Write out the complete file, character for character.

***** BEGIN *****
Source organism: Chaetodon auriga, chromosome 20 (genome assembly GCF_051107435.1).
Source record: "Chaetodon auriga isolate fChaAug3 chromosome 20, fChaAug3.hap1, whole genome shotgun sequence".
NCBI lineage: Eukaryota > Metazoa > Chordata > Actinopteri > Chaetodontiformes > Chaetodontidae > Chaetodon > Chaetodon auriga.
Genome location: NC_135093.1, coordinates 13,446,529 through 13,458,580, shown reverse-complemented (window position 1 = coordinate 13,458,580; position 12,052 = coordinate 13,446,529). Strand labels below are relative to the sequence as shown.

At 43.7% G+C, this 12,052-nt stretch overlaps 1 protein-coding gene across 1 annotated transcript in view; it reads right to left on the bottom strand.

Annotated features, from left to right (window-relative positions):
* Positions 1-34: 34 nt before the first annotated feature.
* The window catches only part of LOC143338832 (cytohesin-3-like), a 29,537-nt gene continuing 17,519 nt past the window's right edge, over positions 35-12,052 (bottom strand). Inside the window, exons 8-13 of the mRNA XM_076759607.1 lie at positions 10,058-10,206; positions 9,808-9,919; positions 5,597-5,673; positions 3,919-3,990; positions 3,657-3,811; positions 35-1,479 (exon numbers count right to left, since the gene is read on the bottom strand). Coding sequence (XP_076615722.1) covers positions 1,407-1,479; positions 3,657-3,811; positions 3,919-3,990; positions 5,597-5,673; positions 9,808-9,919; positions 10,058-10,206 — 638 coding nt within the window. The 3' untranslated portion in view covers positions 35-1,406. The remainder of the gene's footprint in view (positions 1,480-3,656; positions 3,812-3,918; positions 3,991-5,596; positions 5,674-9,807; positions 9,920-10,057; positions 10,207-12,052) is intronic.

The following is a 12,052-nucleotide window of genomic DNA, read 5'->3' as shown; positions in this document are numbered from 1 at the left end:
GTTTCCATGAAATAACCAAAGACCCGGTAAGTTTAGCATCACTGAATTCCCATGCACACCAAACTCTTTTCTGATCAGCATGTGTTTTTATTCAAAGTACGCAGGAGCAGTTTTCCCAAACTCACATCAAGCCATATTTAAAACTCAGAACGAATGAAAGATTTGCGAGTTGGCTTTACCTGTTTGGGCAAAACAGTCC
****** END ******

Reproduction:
Source organism: Chaetodon auriga, chromosome 20 (genome assembly GCF_051107435.1).
Source record: "Chaetodon auriga isolate fChaAug3 chromosome 20, fChaAug3.hap1, whole genome shotgun sequence".
NCBI lineage: Eukaryota > Metazoa > Chordata > Actinopteri > Chaetodontiformes > Chaetodontidae > Chaetodon > Chaetodon auriga.
Genome location: NC_135093.1, coordinates 13,446,529 through 13,458,580, shown reverse-complemented (window position 1 = coordinate 13,458,580; position 12,052 = coordinate 13,446,529). Strand labels below are relative to the sequence as shown.

At 43.7% G+C, this 12,052-nt stretch overlaps 1 protein-coding gene across 1 annotated transcript in view; it reads right to left on the bottom strand.

Annotated features, from left to right (window-relative positions):
* Positions 1-34: 34 nt before the first annotated feature.
* The window catches only part of LOC143338832 (cytohesin-3-like), a 29,537-nt gene continuing 17,519 nt past the window's right edge, over positions 35-12,052 (bottom strand). Inside the window, exons 8-13 of the mRNA XM_076759607.1 lie at positions 10,058-10,206; positions 9,808-9,919; positions 5,597-5,673; positions 3,919-3,990; positions 3,657-3,811; positions 35-1,479 (exon numbers count right to left, since the gene is read on the bottom strand). Coding sequence (XP_076615722.1) covers positions 1,407-1,479; positions 3,657-3,811; positions 3,919-3,990; positions 5,597-5,673; positions 9,808-9,919; positions 10,058-10,206 — 638 coding nt within the window. The 3' untranslated portion in view covers positions 35-1,406. The remainder of the gene's footprint in view (positions 1,480-3,656; positions 3,812-3,918; positions 3,991-5,596; positions 5,674-9,807; positions 9,920-10,057; positions 10,207-12,052) is intronic.

The following is a 12,052-nucleotide window of genomic DNA, read 5'->3' as shown; positions in this document are numbered from 1 at the left end:
GTTTCCATGAAATAACCAAAGACCCGGTAAGTTTAGCATCACTGAATTCCCATGCACACCAAACTCTTTTCTGATCAGCATGTGTTTTTATTCAAAGTACGCAGGAGCAGTTTTCCCAAACTCACATCAAGCCATATTTAAAACTCAGAACGAATGAAAGATTTGCGAGTTGGCTTTACCTGTTTGGGCAAAACAGTCC